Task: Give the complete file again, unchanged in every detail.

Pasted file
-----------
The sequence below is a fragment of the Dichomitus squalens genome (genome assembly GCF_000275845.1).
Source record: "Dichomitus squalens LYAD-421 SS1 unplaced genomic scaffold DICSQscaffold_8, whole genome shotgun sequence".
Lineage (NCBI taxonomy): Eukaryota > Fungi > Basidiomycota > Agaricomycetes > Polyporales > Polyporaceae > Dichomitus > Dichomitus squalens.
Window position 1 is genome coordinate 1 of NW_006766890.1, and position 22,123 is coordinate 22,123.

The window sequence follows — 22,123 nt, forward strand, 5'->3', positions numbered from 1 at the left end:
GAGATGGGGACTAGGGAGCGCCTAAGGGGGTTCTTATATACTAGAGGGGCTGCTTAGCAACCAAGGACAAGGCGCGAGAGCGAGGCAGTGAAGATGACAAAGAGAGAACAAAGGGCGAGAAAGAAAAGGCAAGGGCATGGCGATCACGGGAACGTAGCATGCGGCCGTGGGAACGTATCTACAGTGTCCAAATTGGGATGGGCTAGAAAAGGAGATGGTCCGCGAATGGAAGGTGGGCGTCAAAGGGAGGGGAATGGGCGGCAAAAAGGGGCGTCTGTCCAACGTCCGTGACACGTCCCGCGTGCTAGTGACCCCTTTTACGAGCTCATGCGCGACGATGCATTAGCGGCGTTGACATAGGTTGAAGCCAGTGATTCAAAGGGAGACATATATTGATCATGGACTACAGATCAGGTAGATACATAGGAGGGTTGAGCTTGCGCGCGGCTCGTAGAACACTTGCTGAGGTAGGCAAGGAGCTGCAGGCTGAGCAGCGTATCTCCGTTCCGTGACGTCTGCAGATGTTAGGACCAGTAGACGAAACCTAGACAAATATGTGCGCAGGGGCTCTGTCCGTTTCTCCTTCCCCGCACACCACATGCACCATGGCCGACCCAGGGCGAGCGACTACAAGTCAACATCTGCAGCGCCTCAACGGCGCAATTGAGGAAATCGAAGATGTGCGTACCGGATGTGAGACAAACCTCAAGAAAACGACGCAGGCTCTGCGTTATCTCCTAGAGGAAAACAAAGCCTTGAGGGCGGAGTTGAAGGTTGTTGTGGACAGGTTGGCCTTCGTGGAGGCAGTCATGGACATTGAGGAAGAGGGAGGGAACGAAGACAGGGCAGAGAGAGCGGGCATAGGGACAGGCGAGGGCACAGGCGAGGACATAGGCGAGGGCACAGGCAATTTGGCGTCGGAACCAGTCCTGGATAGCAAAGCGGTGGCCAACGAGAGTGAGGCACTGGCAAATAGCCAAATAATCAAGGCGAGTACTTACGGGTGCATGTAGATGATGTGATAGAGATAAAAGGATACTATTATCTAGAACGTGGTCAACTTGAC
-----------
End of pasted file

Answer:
The sequence below is a fragment of the Dichomitus squalens genome (genome assembly GCF_000275845.1).
Source record: "Dichomitus squalens LYAD-421 SS1 unplaced genomic scaffold DICSQscaffold_8, whole genome shotgun sequence".
Lineage (NCBI taxonomy): Eukaryota > Fungi > Basidiomycota > Agaricomycetes > Polyporales > Polyporaceae > Dichomitus > Dichomitus squalens.
Window position 1 is genome coordinate 1 of NW_006766890.1, and position 22,123 is coordinate 22,123.

The window sequence follows — 22,123 nt, forward strand, 5'->3', positions numbered from 1 at the left end:
GAGATGGGGACTAGGGAGCGCCTAAGGGGGTTCTTATATACTAGAGGGGCTGCTTAGCAACCAAGGACAAGGCGCGAGAGCGAGGCAGTGAAGATGACAAAGAGAGAACAAAGGGCGAGAAAGAAAAGGCAAGGGCATGGCGATCACGGGAACGTAGCATGCGGCCGTGGGAACGTATCTACAGTGTCCAAATTGGGATGGGCTAGAAAAGGAGATGGTCCGCGAATGGAAGGTGGGCGTCAAAGGGAGGGGAATGGGCGGCAAAAAGGGGCGTCTGTCCAACGTCCGTGACACGTCCCGCGTGCTAGTGACCCCTTTTACGAGCTCATGCGCGACGATGCATTAGCGGCGTTGACATAGGTTGAAGCCAGTGATTCAAAGGGAGACATATATTGATCATGGACTACAGATCAGGTAGATACATAGGAGGGTTGAGCTTGCGCGCGGCTCGTAGAACACTTGCTGAGGTAGGCAAGGAGCTGCAGGCTGAGCAGCGTATCTCCGTTCCGTGACGTCTGCAGATGTTAGGACCAGTAGACGAAACCTAGACAAATATGTGCGCAGGGGCTCTGTCCGTTTCTCCTTCCCCGCACACCACATGCACCATGGCCGACCCAGGGCGAGCGACTACAAGTCAACATCTGCAGCGCCTCAACGGCGCAATTGAGGAAATCGAAGATGTGCGTACCGGATGTGAGACAAACCTCAAGAAAACGACGCAGGCTCTGCGTTATCTCCTAGAGGAAAACAAAGCCTTGAGGGCGGAGTTGAAGGTTGTTGTGGACAGGTTGGCCTTCGTGGAGGCAGTCATGGACATTGAGGAAGAGGGAGGGAACGAAGACAGGGCAGAGAGAGCGGGCATAGGGACAGGCGAGGGCACAGGCGAGGACATAGGCGAGGGCACAGGCAATTTGGCGTCGGAACCAGTCCTGGATAGCAAAGCGGTGGCCAACGAGAGTGAGGCACTGGCAAATAGCCAAATAATCAAGGCGAGTACTTACGGGTGCATGTAGATGATGTGATAGAGATAAAAGGATACTATTATCTAGAACGTGGTCAACTTGAC